Kerr has since admitted that the resulting document was ‘a mess’, ludicrously elaborate, wildly over-ambitious in areas like defence and foreign affairs and ambiguous in vital areas of economic policy. When the arguments got too much, says Kerr, ‘we thought: “Oh shit, this is difficult stuff”, and we didn’t do anything about it.’

Even the Council of Ministers baulked at the diner du chien that resulted in 2004, but salvation seemed to be at hand. The new President of the EU was Bertie Ahern, deal-maker extraordinaire and a master of constructive ambiguity. As with the Good Friday Agreement, Bertie was not going to ask anyone to resolve internal contradictions: he wanted them ignored. He smoozed his way around Europe securing a concession here and a rewording there and finally he cobbled together something that the whole Council could accept.

And then the ungrateful French turned around and wrecked the cosy consensus that was to give us a document with horrifying ramifications that no one understood. Like the Dutch a few days later, they did so for an apparently bewildering array of reasons: want a more/less powerful Europe; want more/less regulation and more/less central planning; don’t like enlargement; really don’t want Turkey; fed up with immigrants; and so on and on.

But at root was the voters’ resentment that those who ruled them didn’t listen to them. It was the eruption of the people power the rulers of Europe liked when it happened in places like the Ukraine. It wasn’t supposed to happen at home.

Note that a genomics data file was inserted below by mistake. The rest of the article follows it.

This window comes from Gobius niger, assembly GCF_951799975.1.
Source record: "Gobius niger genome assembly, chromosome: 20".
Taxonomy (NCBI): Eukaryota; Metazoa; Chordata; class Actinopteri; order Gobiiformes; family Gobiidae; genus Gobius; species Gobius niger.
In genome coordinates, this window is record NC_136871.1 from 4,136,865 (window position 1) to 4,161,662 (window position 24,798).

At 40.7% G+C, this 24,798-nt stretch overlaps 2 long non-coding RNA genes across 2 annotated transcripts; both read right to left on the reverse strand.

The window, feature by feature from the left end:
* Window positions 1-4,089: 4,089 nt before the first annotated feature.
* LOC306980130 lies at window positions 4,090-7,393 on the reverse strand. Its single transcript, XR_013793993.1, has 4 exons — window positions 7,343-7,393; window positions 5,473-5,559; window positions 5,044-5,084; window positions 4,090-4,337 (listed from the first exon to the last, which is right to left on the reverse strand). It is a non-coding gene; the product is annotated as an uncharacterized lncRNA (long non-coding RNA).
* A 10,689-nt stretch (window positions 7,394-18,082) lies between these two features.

True to form, as soon as the voters gave the wrong answer, their rulers tried to discount them. Faced with the proof that he was out of touch with his own citizens, what did President Chirac do?

He replaced his prime minister with his crony Dominique de Villepin, who has never stood for elected office, is disliked in his own party and is about as people-friendly as Louis XIV on a bad day.

That’s the great thing about the French. Love ‘em or hate ‘em. You have to laugh.

First published in the Sunday Independent on Sunday 5th June 2005

  • Deirdre Chambers

    A mon avis, l’auteur est un gros thon!!!! Les francaises sont fabuleuse!!!

  • Henry94

    The British decision to cancel the referendum has put paid to attempts to revive the corpse of the constitution.

    Where we go from here is anyone’s guess.

  • Mick